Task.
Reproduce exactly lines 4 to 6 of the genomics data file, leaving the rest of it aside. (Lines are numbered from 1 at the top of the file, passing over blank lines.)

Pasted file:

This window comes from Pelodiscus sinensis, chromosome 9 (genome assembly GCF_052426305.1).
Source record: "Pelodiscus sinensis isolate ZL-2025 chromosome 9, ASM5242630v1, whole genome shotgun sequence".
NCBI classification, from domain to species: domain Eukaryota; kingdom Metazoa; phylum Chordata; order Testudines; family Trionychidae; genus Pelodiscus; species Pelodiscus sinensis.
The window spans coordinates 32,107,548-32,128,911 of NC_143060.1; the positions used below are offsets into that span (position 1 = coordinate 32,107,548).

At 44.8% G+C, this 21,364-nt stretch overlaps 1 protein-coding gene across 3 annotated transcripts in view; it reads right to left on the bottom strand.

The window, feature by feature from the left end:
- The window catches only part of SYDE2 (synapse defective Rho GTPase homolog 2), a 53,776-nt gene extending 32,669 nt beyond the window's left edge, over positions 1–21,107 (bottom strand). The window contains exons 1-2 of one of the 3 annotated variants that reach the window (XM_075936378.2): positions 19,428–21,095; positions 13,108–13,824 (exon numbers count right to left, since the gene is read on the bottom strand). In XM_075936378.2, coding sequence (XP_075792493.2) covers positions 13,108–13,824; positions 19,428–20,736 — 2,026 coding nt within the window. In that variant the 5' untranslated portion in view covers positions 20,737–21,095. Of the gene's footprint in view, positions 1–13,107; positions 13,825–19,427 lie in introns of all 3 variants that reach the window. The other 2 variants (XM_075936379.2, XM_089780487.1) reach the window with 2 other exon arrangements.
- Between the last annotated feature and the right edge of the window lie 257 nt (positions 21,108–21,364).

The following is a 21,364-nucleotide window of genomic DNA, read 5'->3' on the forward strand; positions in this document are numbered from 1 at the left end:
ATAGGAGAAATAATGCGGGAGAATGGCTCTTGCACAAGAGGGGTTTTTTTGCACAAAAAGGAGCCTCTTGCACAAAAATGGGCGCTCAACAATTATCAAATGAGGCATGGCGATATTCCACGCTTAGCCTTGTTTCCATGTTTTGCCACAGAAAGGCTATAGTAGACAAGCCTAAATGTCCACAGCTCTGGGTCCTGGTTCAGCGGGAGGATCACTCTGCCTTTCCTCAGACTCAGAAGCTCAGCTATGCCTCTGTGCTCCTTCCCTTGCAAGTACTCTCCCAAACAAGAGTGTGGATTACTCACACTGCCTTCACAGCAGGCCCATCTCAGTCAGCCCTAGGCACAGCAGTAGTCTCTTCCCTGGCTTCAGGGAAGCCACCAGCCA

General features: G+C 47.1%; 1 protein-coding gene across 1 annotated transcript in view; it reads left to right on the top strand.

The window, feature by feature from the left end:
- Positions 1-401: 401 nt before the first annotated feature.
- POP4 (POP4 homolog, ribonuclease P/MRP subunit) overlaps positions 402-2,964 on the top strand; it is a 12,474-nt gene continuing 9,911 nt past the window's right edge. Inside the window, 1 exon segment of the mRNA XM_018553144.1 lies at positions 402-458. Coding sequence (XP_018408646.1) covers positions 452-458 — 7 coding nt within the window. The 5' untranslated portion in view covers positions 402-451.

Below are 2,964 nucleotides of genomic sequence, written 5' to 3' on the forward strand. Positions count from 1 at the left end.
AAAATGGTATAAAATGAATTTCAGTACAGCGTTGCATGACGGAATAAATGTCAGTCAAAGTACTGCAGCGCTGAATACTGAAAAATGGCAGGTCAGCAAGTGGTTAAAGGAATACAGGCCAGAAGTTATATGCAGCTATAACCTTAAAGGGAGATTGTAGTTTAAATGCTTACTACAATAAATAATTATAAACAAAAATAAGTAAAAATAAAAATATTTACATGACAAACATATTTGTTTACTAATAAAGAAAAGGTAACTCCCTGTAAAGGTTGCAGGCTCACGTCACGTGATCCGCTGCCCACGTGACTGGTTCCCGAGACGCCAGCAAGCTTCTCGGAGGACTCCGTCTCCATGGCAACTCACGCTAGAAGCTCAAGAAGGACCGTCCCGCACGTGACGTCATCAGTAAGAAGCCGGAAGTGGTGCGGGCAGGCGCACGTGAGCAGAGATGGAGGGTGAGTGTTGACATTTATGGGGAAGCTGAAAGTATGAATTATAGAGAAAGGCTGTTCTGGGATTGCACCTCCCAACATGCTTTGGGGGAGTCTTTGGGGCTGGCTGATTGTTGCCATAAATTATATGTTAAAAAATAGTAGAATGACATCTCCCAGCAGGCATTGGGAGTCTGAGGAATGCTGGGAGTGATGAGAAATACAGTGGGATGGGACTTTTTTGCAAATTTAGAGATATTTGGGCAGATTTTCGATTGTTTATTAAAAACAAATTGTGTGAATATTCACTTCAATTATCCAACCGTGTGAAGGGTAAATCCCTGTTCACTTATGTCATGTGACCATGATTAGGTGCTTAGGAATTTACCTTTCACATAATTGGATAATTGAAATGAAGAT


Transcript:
The window spans coordinates 32,107,548-32,128,911 of NC_143060.1; the positions used below are offsets into that span (position 1 = coordinate 32,107,548).

At 44.8% G+C, this 21,364-nt stretch overlaps 1 protein-coding gene across 3 annotated transcripts in view; it reads right to left on the bottom strand.

The window, feature by feature from the left end: